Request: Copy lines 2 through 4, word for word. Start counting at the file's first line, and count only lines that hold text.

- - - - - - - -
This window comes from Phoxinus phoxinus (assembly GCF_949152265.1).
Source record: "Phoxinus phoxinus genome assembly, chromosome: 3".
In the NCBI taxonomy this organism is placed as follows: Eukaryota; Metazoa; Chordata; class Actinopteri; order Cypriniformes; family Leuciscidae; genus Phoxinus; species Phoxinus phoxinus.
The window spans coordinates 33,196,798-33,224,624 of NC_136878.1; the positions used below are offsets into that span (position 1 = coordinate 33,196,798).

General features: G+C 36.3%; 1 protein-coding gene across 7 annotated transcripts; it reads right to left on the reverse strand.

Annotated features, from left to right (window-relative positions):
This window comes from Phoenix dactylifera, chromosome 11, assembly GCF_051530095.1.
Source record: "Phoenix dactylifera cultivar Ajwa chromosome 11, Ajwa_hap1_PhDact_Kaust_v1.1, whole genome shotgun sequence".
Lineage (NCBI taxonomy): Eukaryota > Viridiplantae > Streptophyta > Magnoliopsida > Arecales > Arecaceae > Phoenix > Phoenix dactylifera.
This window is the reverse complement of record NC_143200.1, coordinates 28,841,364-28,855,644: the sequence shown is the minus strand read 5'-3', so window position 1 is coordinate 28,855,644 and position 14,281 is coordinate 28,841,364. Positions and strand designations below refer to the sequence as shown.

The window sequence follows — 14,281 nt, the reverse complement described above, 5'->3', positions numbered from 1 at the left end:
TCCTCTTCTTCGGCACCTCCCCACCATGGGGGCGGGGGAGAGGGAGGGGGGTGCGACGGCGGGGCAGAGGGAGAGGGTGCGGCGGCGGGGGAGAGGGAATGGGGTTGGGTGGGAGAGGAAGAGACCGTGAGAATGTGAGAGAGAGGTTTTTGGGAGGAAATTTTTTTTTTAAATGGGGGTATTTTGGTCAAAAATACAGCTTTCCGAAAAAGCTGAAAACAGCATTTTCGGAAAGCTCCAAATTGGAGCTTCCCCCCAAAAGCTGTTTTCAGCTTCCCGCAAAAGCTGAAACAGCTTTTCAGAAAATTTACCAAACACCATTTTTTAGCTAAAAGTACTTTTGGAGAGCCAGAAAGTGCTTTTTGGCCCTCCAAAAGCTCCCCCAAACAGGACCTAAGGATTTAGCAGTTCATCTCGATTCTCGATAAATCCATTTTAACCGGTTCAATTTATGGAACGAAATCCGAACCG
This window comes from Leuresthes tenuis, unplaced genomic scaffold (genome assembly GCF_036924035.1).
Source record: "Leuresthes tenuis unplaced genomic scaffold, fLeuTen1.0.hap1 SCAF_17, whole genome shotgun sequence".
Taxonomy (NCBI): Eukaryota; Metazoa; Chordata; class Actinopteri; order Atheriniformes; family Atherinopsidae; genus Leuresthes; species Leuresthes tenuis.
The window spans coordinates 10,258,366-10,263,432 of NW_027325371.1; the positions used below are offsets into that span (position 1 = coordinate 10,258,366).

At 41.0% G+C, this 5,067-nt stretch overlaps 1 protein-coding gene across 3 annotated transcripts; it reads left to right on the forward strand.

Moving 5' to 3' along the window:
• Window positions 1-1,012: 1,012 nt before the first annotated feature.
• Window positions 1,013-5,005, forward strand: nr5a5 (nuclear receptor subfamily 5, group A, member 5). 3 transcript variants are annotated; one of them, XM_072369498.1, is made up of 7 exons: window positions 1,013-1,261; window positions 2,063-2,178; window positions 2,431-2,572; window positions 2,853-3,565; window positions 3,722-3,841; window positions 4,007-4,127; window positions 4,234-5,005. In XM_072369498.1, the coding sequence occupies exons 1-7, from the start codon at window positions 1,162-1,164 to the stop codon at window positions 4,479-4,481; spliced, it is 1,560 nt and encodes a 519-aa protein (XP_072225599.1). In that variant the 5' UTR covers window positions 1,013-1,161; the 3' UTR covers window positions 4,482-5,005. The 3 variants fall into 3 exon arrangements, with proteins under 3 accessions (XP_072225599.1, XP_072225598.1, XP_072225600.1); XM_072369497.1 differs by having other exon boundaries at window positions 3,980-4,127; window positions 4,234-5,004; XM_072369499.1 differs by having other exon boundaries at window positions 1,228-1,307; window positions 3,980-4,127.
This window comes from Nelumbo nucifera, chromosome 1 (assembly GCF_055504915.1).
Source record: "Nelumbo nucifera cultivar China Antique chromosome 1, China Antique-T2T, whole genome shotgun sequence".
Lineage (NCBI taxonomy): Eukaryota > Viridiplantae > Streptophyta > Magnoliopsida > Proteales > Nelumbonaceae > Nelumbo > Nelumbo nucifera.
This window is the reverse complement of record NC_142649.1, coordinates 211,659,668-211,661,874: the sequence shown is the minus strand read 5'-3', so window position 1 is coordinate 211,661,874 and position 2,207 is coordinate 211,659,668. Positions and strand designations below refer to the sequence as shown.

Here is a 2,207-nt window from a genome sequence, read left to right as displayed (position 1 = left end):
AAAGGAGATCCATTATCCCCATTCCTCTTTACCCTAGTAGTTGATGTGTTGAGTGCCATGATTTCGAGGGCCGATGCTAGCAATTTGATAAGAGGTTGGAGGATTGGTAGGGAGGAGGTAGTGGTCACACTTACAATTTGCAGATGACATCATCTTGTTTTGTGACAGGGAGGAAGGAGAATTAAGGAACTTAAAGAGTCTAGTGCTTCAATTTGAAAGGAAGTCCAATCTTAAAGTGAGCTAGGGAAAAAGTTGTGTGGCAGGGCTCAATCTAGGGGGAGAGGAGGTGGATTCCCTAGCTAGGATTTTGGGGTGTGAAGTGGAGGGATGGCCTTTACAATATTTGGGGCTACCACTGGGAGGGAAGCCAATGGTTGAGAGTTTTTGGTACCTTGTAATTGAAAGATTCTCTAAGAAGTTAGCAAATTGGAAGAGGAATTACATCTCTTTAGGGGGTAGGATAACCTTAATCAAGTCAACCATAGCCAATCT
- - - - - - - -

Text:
Source record: "Phoxinus phoxinus genome assembly, chromosome: 3".
In the NCBI taxonomy this organism is placed as follows: Eukaryota; Metazoa; Chordata; class Actinopteri; order Cypriniformes; family Leuciscidae; genus Phoxinus; species Phoxinus phoxinus.
The window spans coordinates 33,196,798-33,224,624 of NC_136878.1; the positions used below are offsets into that span (position 1 = coordinate 33,196,798).